Lost in Translation

I am sure I could have come up with something more clever for the title, something not already starring Bill Murray in a foreign country, but this is where I landed. So far, most of my experiences revolve around the use of very poorly spoken French, so it only seemed fitting....hopefully, I can paint the pictures more accurately in English. Enjoy!

Tuesday, January 25, 2011

Driving Miss Daisy

I’ve been hiding in my room for the last hour. Why, you ask? For the most obvious reason, of course. I just made a spectacle of myself in the lobby.

The lobby is very large – across from the main reception counters sit a collection of plush chairs, couches and chaise lounges, available for hotel guests and visitors to meet or wait for appointments. More often than not, these seats are occupied by groups of rather bored looking men, staring at their cell phones or like Chris at a dinner party gone past 8pm, asleep sitting up. Such was the case this morning.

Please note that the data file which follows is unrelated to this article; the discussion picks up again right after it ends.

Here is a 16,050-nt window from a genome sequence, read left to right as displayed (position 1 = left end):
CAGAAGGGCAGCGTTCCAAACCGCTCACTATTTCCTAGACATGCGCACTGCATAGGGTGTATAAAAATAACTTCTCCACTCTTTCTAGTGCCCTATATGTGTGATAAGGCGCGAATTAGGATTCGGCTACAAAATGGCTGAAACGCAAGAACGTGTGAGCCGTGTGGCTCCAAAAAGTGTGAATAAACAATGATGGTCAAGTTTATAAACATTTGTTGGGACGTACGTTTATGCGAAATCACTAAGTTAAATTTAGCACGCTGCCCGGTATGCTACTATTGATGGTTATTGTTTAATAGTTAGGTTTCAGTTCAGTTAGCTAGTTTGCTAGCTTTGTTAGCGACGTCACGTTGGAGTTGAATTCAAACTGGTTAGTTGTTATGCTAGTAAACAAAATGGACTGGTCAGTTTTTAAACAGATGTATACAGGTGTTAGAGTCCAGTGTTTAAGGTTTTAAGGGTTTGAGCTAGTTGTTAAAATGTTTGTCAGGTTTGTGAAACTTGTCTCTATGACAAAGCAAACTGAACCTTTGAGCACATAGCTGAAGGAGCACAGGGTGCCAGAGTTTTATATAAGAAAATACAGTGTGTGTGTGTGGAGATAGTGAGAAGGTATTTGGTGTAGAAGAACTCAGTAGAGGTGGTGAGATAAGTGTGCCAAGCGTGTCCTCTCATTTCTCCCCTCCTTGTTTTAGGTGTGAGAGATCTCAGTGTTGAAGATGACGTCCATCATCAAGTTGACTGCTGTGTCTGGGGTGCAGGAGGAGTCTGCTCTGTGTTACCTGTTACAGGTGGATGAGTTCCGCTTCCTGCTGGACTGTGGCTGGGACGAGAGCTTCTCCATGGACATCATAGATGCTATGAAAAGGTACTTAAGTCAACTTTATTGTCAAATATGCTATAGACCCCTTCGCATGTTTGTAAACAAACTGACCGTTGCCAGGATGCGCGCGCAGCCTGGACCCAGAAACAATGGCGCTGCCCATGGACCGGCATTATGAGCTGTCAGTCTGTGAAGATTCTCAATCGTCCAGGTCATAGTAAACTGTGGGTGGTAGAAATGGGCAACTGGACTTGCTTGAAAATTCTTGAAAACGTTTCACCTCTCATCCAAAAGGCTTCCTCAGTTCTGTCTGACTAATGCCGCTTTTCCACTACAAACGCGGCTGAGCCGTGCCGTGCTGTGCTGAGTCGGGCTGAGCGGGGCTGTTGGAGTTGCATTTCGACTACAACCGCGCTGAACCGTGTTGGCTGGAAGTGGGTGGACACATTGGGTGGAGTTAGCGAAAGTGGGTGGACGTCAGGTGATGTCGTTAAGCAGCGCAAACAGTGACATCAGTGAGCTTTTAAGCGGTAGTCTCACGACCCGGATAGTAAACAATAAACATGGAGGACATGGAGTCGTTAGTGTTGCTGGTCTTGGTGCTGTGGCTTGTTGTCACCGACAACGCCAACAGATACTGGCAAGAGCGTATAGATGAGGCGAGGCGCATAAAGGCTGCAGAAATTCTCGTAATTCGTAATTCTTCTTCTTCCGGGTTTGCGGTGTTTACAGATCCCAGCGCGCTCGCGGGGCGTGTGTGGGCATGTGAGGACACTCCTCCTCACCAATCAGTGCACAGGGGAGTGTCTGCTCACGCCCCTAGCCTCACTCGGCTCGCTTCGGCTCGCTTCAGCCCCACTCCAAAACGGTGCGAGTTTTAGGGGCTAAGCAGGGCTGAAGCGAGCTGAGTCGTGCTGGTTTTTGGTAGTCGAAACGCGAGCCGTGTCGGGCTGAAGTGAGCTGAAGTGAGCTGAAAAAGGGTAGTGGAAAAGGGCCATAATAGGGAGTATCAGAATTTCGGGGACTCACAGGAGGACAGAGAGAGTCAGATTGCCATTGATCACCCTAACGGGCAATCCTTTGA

I returned from dropping the girls off at school, feeling a bit springy from the walk. As I entered the lobby, I looked over at the collection of men on the far side and proudly shouted, “Bonjour, Declan!!” while waving happily. It only took a second of blank stares to realize my mistake. It was not, in fact, Declan who I was waving to.

The good news is that my response was spot on. I squinted, laughed loudly and for the benefit of everyone now looking me, pointed out that it was not Declan at all. “Ah! HAHAHA, non Declan!” I announced, then sprinted to the elevators as if it were all part of my morning exercise.

The bad news is that, somewhere in the city, there is a very confused man who thinks he is being stalked by a very enthusiastic American.

I suppose I should explain who Declan is. Declan is my driver. Well, not mine exclusively, but he is, essentially, available to take me wherever I need to go. He was introduced to me on the second day we got here and I was told that all I had to do was call him and he would be there.

To me, one of the greatest things about our current location is that I can walk. I can walk to the market. I can walk to restaurants. I can walk the girls to and from school. But Declan will have none of it.